Christianity is an ancient religion, born during times and in places so far removed from modern culture that a lot of the richness of Christian spirituality remains undiscovered, even by those of us deeply committed to following Christ.
Enter Technology. In the eyes of many people, modern technology—with its constant distraction and instant gratification—is the antithesis of spiritual practice. But the information age has unearthed treasures that would be otherwise unavailable to followers of Christ without the time and resources needed to spend years learning archaic languages and pouring over ancient manuscripts and tomes.
The known history of the world, commentary on thousands of scriptural metaphors, translational and exegetical tools: all of these things and more are available to anyone with an internet connection or access to a public library. And yet, knowing something to be true and having an experience with that truth are two entirely different things. Allow me to demonstrate by passing along some knowledge I gained some time ago using the above-mentioned helpful tools.
The English word “spirit” has its roots in the Latin word, Spiritus, which means “breath, courage, soul.” In the New Testament, the word for spirit is Pneuma, which is also translated as “air, breath, wind.” And in Hebrew, the language of the Old Testament, the word for “spirit” is Ruach, and it is synonymous with “wind, breath.”
At this point, it’s important to remember that Christianity, like Judaism before it and Islam after it, is an Eastern religion. In Eastern thought, the world is not as compartmentalized as it is in the West. The world—realities seen and unseen—is interconnected. The wind moves through the world and is breathed in and out sustaining life and spirit. The wind brings breath, breath brings life, and life is spirit. Wind, breath, and spirit are all the same word because they are seen as indistinguishable from each other.
In the Bible, this interplay isn’t a coincidence. It’s not because of translation errors. It isn’t an accident that these words are used interchangeably. It was all done on purpose, with a purpose. But what, exactly, is that purpose? It’s certainly not just so the average Christian can stumble across another person’s commentary and have an “Aha!” moment.
Instead, we are meant to take our newfound knowledge and allow it to transform the way we experience God: in our personal prayer and meditation, in the natural world around us, in our day-to-day interactions, and through the intimate spiritual communities that we call the Church.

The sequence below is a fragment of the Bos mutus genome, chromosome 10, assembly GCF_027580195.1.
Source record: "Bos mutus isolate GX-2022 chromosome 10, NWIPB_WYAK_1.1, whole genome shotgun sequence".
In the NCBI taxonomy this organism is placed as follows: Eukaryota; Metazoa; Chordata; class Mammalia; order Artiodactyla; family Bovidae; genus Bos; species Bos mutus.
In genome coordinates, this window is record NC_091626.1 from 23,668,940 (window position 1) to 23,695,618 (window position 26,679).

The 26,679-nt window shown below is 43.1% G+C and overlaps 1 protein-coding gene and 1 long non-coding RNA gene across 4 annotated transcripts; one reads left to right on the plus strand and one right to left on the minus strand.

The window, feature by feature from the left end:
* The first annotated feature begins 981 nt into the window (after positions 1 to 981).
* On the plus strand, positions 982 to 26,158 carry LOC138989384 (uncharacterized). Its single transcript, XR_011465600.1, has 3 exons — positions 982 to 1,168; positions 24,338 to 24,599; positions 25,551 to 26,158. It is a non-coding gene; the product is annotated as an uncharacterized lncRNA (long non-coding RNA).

To discover the multitude of deeper meaning found in the Bible, we must listen to the sounds of the wind blowing through the tree of life; we must breathe deeply the life-giving exhale of our creator; we must learn to simply “be” in the presence of the permeating spirit of God.
Read the following passage from John’s gospel. It’s taken from when a religious leader named Nicodemus pays a visit to Jesus (in the middle of the night so as to avoid being seen). Nicodemus isn’t sure how to begin the conversation, so he starts with a compliment. “Teacher,” he says, “all of us recognize that God has sent you to teach us. Your miraculous signs are evidence that God is with you.” Even if you’ve read this story a hundred times, it bears reading again, but with a different focus. Jesus deftly dismantles the rehearsed conversation Nicodemus brings with him by saying:
“No one can enter the Kingdom of God without being born of water and pneuma. Humans can reproduce only human life, but pneuma gives birth to pneuma. So don’t be surprised when I say, ‘You must be born again.’ Pneuma blows wherever it wants. Just as you can hear pneuma but can’t tell where it comes from or where it is going, so you can’t explain how people are born of pneuma.” (taken from the New Living Translation with transliterations inserted by the author)
“What?” replies Nicodemus. “What does that even mean?” And the followers of Christ have been asking and answering that question for two thousand years. But it matters, not only that we ask this question, not only that we quote answers from our English Bibles, but that we meditate, slowly and deliberately, on the smallest of details.
The Christian scriptures are full of words that, in the original languages, mean above and beyond and so much more than what is capable of being expressed through the use of a single, English word. Let’s read one thing Christ says in the above passage, three times, each time focusing on one of the different ways the word Pneuma can be rendered in English. First, we’ll read it the way it commonly appears in English New Testaments, then we’ll read it differently.
No one can enter the Kingdom of God without being born of water and spirit.
No one can enter the Kingdom of God without being born of water and wind.
No one can enter the Kingdom of God without being born of water and breath.
To some, this may seem awkward, but if we hold this saying out in front of us with open hands (as opposed to clenched fists) we can see the picture Christ paints in a fresh way, as a multi-layered work of the Spirit of God, the Wind of God, the Breath of God.
Throughout the rest of this week, I’ll be posting daily meditations that focus on the interplay between wind, breath, and spirit. Follow A Sacred Path on Facebook to join the conversation.